There are good war novels, and there are bad war novels. And occasionally, a well-intentioned reader like myself gets saddled with an excruciating mess like Never Too Old to Cry.
This is a fictionalized memoir of D. G. McWilliams, a veteran of the 1st Marine Division, which fought in the Pacific Theater of the Second World War. McWilliams’ endeavor was to try to document the war from a very intimate perspective, primarily through the eyes of a small cadre of Marine recruits. Paramount among them is an idealized portrayal of himself, so thinly-veiled he may as well have mummified himself in Saran Wrap. So we have “Mack Williams” leaving his family ranch in East Texas to join the Marine Corps in early 1943. But we’re given detailed backstories on five other Marines, all of whom we follow from a first person perspective. And if that wasn’t sufficient, we become acquainted with a family of Japanese officers. And dozens more characters, however fleetingly minor, get their turn as a P.O.V. narrator. And it is here that the concept falls apart. With so many people thinking out loud, the personal stories lose coherence and the vanity of the approach is for naught.
And hell, do people think out loud. At a moment’s notice, a character will turn a simple conversation into a damn nonsensical soliloquy.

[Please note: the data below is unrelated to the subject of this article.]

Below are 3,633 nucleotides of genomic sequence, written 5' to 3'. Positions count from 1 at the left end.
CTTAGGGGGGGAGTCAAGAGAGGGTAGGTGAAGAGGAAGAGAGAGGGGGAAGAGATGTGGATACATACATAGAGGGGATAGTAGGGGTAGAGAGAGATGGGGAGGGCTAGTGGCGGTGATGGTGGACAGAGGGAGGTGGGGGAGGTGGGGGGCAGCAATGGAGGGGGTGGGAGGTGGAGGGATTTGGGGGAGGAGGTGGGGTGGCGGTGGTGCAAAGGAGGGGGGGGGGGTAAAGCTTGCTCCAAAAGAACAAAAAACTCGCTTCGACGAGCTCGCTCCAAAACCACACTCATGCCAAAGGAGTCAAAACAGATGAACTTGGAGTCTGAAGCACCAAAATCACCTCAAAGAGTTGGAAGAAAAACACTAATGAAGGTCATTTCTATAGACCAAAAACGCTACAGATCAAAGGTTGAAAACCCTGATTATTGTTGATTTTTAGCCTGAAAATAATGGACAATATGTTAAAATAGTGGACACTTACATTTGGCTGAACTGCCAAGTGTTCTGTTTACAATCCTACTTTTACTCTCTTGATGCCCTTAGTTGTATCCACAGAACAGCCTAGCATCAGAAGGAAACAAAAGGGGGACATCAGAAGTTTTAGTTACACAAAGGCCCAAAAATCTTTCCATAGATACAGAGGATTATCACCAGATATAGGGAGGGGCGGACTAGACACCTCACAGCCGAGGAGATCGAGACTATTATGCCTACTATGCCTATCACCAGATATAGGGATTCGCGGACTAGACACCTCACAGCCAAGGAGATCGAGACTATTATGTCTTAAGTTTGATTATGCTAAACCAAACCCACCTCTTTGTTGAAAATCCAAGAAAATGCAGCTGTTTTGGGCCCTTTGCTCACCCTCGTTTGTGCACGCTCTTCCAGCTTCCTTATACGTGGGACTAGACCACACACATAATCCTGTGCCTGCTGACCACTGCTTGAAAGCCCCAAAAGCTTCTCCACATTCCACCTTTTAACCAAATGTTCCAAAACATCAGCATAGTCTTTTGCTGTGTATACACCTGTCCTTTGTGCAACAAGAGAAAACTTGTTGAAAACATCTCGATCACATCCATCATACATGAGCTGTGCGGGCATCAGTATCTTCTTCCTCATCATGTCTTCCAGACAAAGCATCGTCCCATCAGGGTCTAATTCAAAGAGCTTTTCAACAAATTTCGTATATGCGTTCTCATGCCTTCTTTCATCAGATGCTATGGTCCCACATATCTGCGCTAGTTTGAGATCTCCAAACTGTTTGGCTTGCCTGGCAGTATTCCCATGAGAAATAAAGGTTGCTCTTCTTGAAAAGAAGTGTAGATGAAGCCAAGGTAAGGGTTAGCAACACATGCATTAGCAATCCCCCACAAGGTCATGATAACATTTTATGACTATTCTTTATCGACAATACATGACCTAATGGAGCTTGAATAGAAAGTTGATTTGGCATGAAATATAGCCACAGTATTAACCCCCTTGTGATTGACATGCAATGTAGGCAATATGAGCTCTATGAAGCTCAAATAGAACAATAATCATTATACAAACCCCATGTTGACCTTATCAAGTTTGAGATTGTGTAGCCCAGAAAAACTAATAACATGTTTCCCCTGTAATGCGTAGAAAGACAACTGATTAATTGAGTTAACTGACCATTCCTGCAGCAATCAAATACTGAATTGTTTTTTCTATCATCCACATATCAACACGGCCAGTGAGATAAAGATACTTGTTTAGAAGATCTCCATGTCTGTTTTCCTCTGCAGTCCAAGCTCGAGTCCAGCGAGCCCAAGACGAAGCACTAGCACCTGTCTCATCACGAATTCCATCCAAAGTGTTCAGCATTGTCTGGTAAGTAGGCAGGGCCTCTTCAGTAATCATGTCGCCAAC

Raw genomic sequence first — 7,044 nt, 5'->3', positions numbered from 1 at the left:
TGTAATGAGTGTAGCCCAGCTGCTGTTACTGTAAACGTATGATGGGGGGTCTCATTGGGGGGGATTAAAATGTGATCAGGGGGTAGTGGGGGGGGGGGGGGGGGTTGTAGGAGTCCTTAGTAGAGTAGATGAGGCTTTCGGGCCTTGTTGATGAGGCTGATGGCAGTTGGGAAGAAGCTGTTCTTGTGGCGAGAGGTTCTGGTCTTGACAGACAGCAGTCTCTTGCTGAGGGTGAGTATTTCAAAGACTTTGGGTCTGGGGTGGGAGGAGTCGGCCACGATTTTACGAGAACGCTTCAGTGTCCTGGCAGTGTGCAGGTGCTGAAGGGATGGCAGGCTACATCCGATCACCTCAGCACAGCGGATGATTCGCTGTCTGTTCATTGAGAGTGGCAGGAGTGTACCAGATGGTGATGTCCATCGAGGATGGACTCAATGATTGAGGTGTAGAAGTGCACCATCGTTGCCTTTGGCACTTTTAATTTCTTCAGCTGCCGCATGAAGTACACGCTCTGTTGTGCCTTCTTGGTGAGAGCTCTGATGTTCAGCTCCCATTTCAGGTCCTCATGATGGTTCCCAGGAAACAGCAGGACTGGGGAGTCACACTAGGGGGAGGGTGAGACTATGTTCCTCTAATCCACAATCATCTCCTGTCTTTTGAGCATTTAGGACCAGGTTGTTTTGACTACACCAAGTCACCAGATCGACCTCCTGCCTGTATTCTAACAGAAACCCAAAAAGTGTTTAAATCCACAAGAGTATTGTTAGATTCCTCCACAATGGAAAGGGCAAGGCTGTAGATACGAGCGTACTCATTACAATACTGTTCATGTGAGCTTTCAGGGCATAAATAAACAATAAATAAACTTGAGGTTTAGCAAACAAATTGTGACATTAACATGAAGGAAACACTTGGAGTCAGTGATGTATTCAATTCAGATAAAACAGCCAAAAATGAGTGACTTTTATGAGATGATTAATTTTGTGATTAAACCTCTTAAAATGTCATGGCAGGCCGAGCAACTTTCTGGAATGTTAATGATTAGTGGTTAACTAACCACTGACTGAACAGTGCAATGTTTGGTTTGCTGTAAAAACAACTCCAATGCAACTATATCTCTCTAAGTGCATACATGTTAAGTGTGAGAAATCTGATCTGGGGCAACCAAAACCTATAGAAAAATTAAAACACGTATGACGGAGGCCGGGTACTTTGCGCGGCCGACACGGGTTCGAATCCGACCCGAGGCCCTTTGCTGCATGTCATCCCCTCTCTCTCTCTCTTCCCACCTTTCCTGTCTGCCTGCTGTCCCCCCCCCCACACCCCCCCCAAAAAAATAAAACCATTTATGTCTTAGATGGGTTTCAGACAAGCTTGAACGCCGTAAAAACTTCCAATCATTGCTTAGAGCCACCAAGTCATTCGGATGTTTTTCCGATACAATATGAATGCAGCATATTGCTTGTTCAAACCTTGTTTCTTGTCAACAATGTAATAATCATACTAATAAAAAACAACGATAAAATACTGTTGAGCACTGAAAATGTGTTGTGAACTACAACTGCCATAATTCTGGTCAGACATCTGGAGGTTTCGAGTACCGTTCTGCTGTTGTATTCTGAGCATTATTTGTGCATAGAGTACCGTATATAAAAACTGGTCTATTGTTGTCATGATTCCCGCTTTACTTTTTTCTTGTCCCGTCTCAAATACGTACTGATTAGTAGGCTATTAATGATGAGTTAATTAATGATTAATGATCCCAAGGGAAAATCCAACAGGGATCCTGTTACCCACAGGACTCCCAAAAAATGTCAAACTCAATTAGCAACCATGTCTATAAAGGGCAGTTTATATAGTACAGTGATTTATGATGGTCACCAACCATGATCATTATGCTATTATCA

Take this gem, where our hero Mack happens to run into his freshman year crush on the day he is inducted into the Marines. She just happens to have moved to Lubbock from Crockett (clear across Texas), and just happened to be working in a store next door to the recruiting office, and just happened to be adjusting a storefront display just as Mack happened to be waiting outside.
And of course she’s gorgeous. And of course they immediately fall in love.
Outside of hackneyed war movies, people don’t talk like this. Especially eighteen-year old kids from Buttass, Texas.
And here we have Billy introducing himself to a new fellow inductee.
I understand that these dialogues are supposed to reveal the inner workings of the minds of young men who are about to face death half a world away, but PEOPLE. DON’T. TALK. LIKE. THAT. If I had introduced myself to some other kid who was volunteering for the Marine Corps at the same time as me, and he responded with that meaningless shitstream, I would’ve immediately turned around and joined the Coast Guard.
Irritatingly, McWilliams’ concept is further diluted, because we get first person insight into everything from Japanese War Cabinet meetings to Marine regimental commanders confronting superior officers with borderline personality disorders. And we get culturally-tone deaf and outright inaccurate descriptions of Buddhist practices and Chinese prostitutes.
At times, particularly during scenes set in combat, or as the main characters bond behind the lines, McWilliams finds a voice and is able to assemble some fragments of a capable war story. But these kernels are lost amongst the chaff, and not even barely worth the effort of seeking them out.